While strong economic growth and liquidity have boosted Singapores stable and benign banking sector since 2009, pressure from developed markets, including the scaling back of quantitative easing in the US, could trigger a reverse in the credit cycle, leading to a worsening of NPL ratios and higher credit costs, says Moodys. With the potential risk of a turn in the interest rate cycle, we view strong asset inflation and credit growth trends as vulnerabilities, as this combination would likely cause credit costs to rise from their current low base, says the report published on Monday. If interest rates rise, we therefore expect rising credit costs to outweigh any potential increases in lending margins.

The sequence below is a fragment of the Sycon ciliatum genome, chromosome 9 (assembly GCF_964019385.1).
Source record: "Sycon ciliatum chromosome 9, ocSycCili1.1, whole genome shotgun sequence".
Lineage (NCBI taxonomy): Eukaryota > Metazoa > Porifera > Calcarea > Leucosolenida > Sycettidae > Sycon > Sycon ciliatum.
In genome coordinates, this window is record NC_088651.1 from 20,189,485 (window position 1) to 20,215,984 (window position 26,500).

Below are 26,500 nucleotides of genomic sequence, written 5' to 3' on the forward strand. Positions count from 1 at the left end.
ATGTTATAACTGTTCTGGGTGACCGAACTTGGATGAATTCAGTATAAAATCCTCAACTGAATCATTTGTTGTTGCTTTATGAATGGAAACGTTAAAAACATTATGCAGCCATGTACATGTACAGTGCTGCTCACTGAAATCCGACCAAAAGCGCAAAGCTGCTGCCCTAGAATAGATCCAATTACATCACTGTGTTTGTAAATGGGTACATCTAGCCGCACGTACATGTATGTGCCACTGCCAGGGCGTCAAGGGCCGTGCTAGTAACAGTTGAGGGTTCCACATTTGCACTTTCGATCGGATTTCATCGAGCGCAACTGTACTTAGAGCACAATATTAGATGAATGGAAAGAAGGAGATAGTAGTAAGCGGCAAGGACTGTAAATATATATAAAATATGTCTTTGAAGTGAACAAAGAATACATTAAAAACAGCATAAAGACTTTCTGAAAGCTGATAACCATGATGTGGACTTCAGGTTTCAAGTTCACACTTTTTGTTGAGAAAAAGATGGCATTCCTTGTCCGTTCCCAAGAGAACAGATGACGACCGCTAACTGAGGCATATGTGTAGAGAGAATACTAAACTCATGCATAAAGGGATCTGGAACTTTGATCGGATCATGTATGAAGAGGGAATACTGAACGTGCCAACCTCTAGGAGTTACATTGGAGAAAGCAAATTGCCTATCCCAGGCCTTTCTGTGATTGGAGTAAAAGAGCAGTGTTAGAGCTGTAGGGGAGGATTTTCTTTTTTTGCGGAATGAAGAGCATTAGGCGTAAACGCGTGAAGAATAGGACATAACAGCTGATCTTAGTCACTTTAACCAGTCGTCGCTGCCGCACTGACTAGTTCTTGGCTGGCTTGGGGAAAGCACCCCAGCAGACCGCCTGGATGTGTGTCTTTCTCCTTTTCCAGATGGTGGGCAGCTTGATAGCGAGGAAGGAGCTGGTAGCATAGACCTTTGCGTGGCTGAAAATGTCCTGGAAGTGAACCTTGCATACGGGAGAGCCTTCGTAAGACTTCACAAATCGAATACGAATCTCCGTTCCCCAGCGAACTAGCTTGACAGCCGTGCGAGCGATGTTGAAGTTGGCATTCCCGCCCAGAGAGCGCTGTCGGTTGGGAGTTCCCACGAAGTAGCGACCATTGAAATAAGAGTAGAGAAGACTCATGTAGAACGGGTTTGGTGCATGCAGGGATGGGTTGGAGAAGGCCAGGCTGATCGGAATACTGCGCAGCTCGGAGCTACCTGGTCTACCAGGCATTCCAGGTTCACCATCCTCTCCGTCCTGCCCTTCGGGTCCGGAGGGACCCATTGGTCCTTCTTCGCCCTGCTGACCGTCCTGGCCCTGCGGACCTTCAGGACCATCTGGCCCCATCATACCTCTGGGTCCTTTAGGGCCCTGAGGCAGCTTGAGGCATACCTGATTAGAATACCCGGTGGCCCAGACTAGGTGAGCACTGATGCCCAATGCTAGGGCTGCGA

Gene Fang, a Moody's vice-president and senior analyst, says: Take for instance DBS, which has a large presence in Hong Kong. [The] banking sector [there] also has a negative outlook and is also under pressure."
What's more, Singaporean banks have a presence in Malaysia.
Although the banking sector has a stable outlook, household debt is high, so there are potential problems there too, says Fang.
In any case, the rare bearish note from Moody's with respect to Singapore could also highlight how rating agencies are seeking to establish more forward-looking assessments of issuers' creditworthiness.